Material above the double line draws from material below the double line. Those uninterested in scholarly details should stop reading here. If they do, however, they may miss some of the fun stuff scholars are digging up.
Richard A. Horsley, “Wisdom of Word
and Words of Wisdom in
Horsley argues that development of eloquent speech is part of First Testament wisdom, extending into the New Testament. In other words, education, reading, and speaking helps with the spiritual life. By implication, Mary read, studied, and participated in temple life. Also by implication, sermons that do not exhibit education and reading are unworthy of the altar.
Dennis Hamm, S.J., “The Tamid Service in Luke-Acts: The Cultic Background behind Luke's Theology of Worship (Luke 1:5-25; 18:9-14; 24:50-53; Acts 3:1; 10:3, 30)"
Hamm argues that Sirach 1:1—42:14 is a synthesis of Jewish wisdom and piety, before explaining Jewish salvation history, upon which Mary taught Jesus to meditate.
Neyrey develops the relationship between how children honor their fathers and the authority of their fathers. Here Neyrey uses Sirach 3:11-16; below he uses Colossians 3:21.
Grundy argues that in the divine order the implication of the Sabbath commandment requires the Faithful “provide care for a man in his old age, when he most needs economic assistance (Sir 3:13-16a) …” That would be Jesus, caring for Joseph, before Jesus began his public life.
Responsorial Psalm: Psalm 128:1-2, 3, 4-5 (cf. 1)
The Bishops inadvertently present Colossians 3:12-13 one way in their Catechism and another way in their Lectionary. Their Lectionary is closer to the original Greek.
Lectionary … heartfelt compassion, kindness, humility …
Catechism …heartfelt compassion, … humility …
The Bishops omit kindness.
Lectionary … bearing with one another and forgiving one another, if one has a grievance …
Catechism … bearing with one another. … If one has a grievance …
The Bishops omit and forgiving one another.
The Greek for “Husbands … avoid any bitterness toward [your wives]” connotes sharpness.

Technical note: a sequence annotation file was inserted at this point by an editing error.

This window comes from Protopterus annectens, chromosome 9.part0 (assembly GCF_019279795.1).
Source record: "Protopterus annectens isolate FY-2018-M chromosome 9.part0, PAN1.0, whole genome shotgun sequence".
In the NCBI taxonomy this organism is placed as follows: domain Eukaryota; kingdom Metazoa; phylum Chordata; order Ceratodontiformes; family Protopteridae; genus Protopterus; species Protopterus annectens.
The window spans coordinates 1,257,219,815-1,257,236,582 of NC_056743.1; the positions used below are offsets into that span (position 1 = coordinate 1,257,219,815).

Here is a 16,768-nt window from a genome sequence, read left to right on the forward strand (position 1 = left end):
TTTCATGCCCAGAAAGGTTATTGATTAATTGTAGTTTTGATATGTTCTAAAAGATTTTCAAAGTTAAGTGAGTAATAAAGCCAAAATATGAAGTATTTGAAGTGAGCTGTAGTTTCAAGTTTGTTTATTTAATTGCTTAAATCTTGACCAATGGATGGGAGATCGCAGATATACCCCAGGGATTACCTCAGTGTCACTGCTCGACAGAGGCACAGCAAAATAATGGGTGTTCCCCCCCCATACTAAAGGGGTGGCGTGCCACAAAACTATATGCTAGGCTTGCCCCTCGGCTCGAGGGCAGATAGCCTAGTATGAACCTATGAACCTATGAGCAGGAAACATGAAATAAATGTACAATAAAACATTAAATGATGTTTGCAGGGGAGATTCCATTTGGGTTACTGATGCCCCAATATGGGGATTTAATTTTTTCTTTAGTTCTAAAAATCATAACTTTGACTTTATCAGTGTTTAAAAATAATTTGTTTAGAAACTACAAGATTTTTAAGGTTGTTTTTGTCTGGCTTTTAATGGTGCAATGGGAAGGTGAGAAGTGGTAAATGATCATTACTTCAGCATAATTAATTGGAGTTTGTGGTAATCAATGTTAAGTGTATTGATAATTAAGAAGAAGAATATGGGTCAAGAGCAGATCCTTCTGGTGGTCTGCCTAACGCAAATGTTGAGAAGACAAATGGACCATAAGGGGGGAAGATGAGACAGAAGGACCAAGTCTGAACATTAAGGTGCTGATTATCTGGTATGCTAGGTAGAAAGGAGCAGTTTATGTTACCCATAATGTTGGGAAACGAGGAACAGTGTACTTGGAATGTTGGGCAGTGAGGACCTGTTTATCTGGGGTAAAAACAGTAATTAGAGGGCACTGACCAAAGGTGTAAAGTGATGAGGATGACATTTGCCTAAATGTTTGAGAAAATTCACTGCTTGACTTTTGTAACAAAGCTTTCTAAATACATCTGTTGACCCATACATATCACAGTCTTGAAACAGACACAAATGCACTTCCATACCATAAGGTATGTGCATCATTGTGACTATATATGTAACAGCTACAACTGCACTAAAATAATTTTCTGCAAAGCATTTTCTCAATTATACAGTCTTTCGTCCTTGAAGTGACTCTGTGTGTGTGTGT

Neyrey develops the relationship between how children honor their fathers and the authority of their fathers. How children honor their fathers determines the authority of their fathers.
Alleluia: Colossians 3:15a, 16a
Gospel: Matthew 2:13-15, 19-23
Mark J. Goodwin, “Hosea and `the Son of the Living God’ in Matthew 16:16b"
Goodwin argues that Hosea is the prophet to whom Matthew refers.
Margaret Barker, The Great High Priest: The Temple Roots of Christian Liturgy
Develops the possibility that, as a young girl, the Blessed Virgin Mary helped to sew the temple veil.
Matthew expects his readers to know what the prophets had said. This understanding is fundamental to the thesis Whitters develops that Matthew presents Jesus in the footsteps of Jeremiah.
For more on sources see the Appendix file on the web site at www.western-civilization.com/CBQ/Personal%20Notes
 the Catholic Biblical Quarterly, Vol. 39, No. 2 (April 1977) 225.
 the Catholic Biblical Quarterly, Vol. 65, No. 2 (April 2003) 220.
 the Catholic Biblical Quarterly, Vol. 69, No. 2 (April 2007) 275.
 the Catholic Biblical Quarterly, Vol. 59, No. 3 (July 1997) 470.
 the Catholic Biblical Quarterly, Vol. 69, No. 2 (April2007) 275.
 the Catholic Biblical Quarterly, Vol. 67, No. 2 (April 2005) 274, 277, 278.
 the Catholic Biblical Quarterly, Vol. 68, No. 2 (July 2006) 238.